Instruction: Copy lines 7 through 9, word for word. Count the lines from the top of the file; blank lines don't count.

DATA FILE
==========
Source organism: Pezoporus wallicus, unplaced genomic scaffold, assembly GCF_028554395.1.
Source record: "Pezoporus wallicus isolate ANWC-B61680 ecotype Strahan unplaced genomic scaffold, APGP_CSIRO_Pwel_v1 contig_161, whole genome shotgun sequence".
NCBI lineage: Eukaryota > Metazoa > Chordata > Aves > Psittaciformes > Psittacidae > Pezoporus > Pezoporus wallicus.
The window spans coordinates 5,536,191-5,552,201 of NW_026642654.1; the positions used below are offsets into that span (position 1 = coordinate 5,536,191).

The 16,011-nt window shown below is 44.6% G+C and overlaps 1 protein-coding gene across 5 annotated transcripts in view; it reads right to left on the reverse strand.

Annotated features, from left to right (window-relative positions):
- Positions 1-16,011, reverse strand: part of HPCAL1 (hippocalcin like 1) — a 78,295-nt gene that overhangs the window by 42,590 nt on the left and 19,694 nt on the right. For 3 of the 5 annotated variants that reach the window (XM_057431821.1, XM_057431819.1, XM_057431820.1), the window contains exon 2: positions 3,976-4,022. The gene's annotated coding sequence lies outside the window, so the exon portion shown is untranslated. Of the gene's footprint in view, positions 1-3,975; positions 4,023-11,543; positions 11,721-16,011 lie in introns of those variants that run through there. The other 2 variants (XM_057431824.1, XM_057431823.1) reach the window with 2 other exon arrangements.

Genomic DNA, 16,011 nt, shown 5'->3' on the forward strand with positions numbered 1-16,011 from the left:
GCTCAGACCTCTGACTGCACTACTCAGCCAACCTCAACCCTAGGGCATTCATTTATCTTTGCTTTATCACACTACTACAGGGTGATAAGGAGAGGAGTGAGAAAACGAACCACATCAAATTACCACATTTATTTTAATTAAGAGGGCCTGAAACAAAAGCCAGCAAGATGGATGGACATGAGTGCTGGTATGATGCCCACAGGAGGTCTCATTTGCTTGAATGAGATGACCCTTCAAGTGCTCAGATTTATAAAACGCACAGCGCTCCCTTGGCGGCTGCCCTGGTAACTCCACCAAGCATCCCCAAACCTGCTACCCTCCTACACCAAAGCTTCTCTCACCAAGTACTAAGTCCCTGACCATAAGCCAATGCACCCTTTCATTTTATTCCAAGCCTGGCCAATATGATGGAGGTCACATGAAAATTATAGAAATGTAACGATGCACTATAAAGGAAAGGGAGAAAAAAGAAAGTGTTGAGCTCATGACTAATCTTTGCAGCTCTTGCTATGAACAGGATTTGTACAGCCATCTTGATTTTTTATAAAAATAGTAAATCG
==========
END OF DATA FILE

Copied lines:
- Positions 1-16,011, reverse strand: part of HPCAL1 (hippocalcin like 1) — a 78,295-nt gene that overhangs the window by 42,590 nt on the left and 19,694 nt on the right. For 3 of the 5 annotated variants that reach the window (XM_057431821.1, XM_057431819.1, XM_057431820.1), the window contains exon 2: positions 3,976-4,022. The gene's annotated coding sequence lies outside the window, so the exon portion shown is untranslated. Of the gene's footprint in view, positions 1-3,975; positions 4,023-11,543; positions 11,721-16,011 lie in introns of those variants that run through there. The other 2 variants (XM_057431824.1, XM_057431823.1) reach the window with 2 other exon arrangements.

Genomic DNA, 16,011 nt, shown 5'->3' on the forward strand with positions numbered 1-16,011 from the left:
GCTCAGACCTCTGACTGCACTACTCAGCCAACCTCAACCCTAGGGCATTCATTTATCTTTGCTTTATCACACTACTACAGGGTGATAAGGAGAGGAGTGAGAAAACGAACCACATCAAATTACCACATTTATTTTAATTAAGAGGGCCTGAAACAAAAGCCAGCAAGATGGATGGACATGAGTGCTGGTATGATGCCCACAGGAGGTCTCATTTGCTTGAATGAGATGACCCTTCAAGTGCTCAGATTTATAAAACGCACAGCGCTCCCTTGGCGGCTGCCCTGGTAACTCCACCAAGCATCCCCAAACCTGCTACCCTCCTACACCAAAGCTTCTCTCACCAAGTACTAAGTCCCTGACCATAAGCCAATGCACCCTTTCATTTTATTCCAAGCCTGGCCAATATGATGGAGGTCACATGAAAATTATAGAAATGTAACGATGCACTATAAAGGAAAGGGAGAAAAAAGAAAGTGTTGAGCTCATGACTAATCTTTGCAGCTCTTGCTATGAACAGGATTTGTACAGCCATCTTGATTTTTTATAAAAATAGTAAATCG